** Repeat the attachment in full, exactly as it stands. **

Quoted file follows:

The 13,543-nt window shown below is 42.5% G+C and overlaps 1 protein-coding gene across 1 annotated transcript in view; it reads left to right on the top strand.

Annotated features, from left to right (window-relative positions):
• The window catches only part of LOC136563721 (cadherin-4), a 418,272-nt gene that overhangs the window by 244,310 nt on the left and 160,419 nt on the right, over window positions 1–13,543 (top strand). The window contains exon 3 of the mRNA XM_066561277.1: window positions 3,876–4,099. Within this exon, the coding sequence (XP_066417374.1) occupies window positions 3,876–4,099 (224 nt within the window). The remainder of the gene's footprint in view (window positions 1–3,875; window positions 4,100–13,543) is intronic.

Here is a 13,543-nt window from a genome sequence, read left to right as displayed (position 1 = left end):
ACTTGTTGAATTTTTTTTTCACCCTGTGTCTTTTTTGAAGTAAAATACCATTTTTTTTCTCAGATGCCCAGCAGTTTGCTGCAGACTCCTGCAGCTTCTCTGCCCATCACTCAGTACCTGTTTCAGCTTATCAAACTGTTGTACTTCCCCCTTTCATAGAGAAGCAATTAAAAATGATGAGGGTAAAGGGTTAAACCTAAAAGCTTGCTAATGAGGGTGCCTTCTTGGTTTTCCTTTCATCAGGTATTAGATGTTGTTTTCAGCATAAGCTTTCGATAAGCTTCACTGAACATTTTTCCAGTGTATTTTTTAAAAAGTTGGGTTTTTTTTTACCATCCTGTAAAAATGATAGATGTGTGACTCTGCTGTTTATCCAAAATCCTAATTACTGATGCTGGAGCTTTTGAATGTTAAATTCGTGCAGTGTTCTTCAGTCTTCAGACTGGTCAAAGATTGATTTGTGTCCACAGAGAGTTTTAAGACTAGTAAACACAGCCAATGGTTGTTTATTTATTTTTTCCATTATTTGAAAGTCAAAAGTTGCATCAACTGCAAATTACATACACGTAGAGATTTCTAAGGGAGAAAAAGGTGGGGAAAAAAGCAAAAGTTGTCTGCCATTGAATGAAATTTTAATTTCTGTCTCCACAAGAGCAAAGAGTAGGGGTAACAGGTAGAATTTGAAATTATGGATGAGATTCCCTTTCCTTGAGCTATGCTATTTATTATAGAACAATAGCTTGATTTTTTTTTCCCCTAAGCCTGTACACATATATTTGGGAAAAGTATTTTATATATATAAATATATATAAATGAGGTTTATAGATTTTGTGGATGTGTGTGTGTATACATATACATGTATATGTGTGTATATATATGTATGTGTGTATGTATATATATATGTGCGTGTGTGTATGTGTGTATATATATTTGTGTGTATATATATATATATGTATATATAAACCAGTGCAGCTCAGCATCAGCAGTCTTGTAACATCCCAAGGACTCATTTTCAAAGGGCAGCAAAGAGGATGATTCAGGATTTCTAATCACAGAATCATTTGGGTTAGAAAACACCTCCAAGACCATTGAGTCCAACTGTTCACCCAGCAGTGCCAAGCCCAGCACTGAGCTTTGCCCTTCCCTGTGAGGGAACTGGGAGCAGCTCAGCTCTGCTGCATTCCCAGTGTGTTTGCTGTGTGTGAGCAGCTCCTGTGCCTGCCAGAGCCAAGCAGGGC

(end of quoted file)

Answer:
The 13,543-nt window shown below is 42.5% G+C and overlaps 1 protein-coding gene across 1 annotated transcript in view; it reads left to right on the top strand.

Annotated features, from left to right (window-relative positions):
• The window catches only part of LOC136563721 (cadherin-4), a 418,272-nt gene that overhangs the window by 244,310 nt on the left and 160,419 nt on the right, over window positions 1–13,543 (top strand). The window contains exon 3 of the mRNA XM_066561277.1: window positions 3,876–4,099. Within this exon, the coding sequence (XP_066417374.1) occupies window positions 3,876–4,099 (224 nt within the window). The remainder of the gene's footprint in view (window positions 1–3,875; window positions 4,100–13,543) is intronic.

Here is a 13,543-nt window from a genome sequence, read left to right as displayed (position 1 = left end):
ACTTGTTGAATTTTTTTTTCACCCTGTGTCTTTTTTGAAGTAAAATACCATTTTTTTTCTCAGATGCCCAGCAGTTTGCTGCAGACTCCTGCAGCTTCTCTGCCCATCACTCAGTACCTGTTTCAGCTTATCAAACTGTTGTACTTCCCCCTTTCATAGAGAAGCAATTAAAAATGATGAGGGTAAAGGGTTAAACCTAAAAGCTTGCTAATGAGGGTGCCTTCTTGGTTTTCCTTTCATCAGGTATTAGATGTTGTTTTCAGCATAAGCTTTCGATAAGCTTCACTGAACATTTTTCCAGTGTATTTTTTAAAAAGTTGGGTTTTTTTTTACCATCCTGTAAAAATGATAGATGTGTGACTCTGCTGTTTATCCAAAATCCTAATTACTGATGCTGGAGCTTTTGAATGTTAAATTCGTGCAGTGTTCTTCAGTCTTCAGACTGGTCAAAGATTGATTTGTGTCCACAGAGAGTTTTAAGACTAGTAAACACAGCCAATGGTTGTTTATTTATTTTTTCCATTATTTGAAAGTCAAAAGTTGCATCAACTGCAAATTACATACACGTAGAGATTTCTAAGGGAGAAAAAGGTGGGGAAAAAAGCAAAAGTTGTCTGCCATTGAATGAAATTTTAATTTCTGTCTCCACAAGAGCAAAGAGTAGGGGTAACAGGTAGAATTTGAAATTATGGATGAGATTCCCTTTCCTTGAGCTATGCTATTTATTATAGAACAATAGCTTGATTTTTTTTTCCCCTAAGCCTGTACACATATATTTGGGAAAAGTATTTTATATATATAAATATATATAAATGAGGTTTATAGATTTTGTGGATGTGTGTGTGTATACATATACATGTATATGTGTGTATATATATGTATGTGTGTATGTATATATATATGTGCGTGTGTGTATGTGTGTATATATATTTGTGTGTATATATATATATATGTATATATAAACCAGTGCAGCTCAGCATCAGCAGTCTTGTAACATCCCAAGGACTCATTTTCAAAGGGCAGCAAAGAGGATGATTCAGGATTTCTAATCACAGAATCATTTGGGTTAGAAAACACCTCCAAGACCATTGAGTCCAACTGTTCACCCAGCAGTGCCAAGCCCAGCACTGAGCTTTGCCCTTCCCTGTGAGGGAACTGGGAGCAGCTCAGCTCTGCTGCATTCCCAGTGTGTTTGCTGTGTGTGAGCAGCTCCTGTGCCTGCCAGAGCCAAGCAGGGC